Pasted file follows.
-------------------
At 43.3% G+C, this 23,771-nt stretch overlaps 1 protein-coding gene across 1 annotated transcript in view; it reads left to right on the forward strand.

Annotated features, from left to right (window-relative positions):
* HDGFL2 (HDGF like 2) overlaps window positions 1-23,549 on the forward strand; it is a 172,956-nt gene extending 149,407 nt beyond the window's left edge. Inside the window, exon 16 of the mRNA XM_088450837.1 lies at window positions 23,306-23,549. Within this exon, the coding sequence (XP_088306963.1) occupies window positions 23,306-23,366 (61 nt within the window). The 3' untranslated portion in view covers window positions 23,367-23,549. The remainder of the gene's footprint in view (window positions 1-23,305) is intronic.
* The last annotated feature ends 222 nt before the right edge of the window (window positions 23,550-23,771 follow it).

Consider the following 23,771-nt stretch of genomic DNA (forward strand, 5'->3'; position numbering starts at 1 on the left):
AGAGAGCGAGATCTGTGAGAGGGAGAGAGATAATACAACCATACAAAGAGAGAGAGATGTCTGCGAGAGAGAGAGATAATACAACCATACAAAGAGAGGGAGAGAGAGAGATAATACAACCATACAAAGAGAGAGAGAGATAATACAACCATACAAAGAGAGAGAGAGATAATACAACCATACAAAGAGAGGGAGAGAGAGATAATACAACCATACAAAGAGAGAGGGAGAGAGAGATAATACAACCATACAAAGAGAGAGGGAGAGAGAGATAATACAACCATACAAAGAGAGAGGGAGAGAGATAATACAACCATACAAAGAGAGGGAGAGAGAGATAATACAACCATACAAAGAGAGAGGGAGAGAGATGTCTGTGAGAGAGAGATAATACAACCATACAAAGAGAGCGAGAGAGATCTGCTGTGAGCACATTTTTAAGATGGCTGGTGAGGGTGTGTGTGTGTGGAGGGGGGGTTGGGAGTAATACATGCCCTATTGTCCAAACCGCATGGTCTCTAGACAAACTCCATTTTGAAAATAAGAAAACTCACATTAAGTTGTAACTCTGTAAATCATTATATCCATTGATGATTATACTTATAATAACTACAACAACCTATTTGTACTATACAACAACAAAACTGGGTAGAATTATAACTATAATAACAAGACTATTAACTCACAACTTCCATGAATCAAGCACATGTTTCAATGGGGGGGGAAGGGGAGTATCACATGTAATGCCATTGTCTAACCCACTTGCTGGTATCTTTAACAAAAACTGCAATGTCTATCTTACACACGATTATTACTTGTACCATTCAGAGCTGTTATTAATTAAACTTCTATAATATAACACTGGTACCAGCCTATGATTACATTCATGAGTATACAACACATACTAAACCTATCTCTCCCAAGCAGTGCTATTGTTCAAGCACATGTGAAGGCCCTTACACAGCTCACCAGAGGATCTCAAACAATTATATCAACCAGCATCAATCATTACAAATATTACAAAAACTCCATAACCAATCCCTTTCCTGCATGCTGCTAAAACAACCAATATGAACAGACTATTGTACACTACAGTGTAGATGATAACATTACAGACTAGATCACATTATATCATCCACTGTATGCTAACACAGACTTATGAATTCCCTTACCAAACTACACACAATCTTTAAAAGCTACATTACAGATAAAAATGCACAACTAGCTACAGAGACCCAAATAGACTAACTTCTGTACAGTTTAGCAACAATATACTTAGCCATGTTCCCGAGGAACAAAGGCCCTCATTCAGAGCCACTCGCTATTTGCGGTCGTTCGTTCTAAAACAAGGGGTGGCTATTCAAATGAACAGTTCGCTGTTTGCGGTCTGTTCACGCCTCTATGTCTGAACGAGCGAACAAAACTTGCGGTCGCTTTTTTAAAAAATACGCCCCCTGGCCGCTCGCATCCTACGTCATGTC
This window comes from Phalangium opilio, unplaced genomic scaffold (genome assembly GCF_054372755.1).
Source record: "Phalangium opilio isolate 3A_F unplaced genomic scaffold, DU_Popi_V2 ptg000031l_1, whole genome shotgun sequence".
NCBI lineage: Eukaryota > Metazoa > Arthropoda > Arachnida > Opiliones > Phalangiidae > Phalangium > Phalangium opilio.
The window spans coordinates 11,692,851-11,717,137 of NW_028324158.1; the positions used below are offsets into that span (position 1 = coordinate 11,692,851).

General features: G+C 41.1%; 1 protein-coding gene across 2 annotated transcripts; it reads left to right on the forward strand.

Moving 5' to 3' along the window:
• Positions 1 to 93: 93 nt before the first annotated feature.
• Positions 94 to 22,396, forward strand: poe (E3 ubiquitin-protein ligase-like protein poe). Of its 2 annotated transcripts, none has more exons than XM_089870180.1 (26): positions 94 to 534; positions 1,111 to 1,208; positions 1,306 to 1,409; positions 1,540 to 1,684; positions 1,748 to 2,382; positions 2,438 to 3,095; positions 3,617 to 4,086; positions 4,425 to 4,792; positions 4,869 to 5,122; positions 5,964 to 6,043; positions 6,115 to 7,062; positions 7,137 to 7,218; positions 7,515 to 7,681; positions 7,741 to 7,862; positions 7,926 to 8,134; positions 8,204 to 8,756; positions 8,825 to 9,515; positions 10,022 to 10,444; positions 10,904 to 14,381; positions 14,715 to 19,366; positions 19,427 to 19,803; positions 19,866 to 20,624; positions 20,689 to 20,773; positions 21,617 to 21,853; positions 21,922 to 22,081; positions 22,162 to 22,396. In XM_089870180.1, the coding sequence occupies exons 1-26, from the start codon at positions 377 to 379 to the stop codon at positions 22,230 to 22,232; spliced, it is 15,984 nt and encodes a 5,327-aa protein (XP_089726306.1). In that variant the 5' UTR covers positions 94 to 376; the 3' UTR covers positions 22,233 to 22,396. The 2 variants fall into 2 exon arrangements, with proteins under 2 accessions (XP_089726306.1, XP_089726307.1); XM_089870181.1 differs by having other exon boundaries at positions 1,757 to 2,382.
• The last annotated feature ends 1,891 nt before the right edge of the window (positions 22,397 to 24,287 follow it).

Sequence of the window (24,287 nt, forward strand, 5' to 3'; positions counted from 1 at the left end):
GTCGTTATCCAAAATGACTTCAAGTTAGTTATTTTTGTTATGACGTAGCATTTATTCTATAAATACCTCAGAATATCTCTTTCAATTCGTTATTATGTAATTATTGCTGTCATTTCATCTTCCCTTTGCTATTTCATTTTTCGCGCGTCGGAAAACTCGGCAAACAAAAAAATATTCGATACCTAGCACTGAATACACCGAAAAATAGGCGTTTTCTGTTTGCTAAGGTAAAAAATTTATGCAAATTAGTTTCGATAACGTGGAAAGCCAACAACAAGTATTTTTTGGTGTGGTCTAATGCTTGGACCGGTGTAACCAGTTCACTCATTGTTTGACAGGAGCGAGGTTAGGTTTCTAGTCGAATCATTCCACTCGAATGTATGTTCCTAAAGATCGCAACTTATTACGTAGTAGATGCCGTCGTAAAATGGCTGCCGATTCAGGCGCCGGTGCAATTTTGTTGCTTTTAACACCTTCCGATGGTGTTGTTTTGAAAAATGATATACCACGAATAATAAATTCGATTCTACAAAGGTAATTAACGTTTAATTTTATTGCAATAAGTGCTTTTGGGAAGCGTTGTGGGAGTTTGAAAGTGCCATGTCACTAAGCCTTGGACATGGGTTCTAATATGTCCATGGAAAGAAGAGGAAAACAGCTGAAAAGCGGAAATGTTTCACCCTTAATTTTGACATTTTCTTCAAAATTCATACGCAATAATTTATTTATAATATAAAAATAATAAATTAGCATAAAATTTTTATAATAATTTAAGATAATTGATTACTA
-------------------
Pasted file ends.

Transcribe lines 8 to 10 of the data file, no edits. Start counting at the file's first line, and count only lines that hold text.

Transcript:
Source record: "Phalangium opilio isolate 3A_F unplaced genomic scaffold, DU_Popi_V2 ptg000031l_1, whole genome shotgun sequence".
NCBI lineage: Eukaryota > Metazoa > Arthropoda > Arachnida > Opiliones > Phalangiidae > Phalangium > Phalangium opilio.
The window spans coordinates 11,692,851-11,717,137 of NW_028324158.1; the positions used below are offsets into that span (position 1 = coordinate 11,692,851).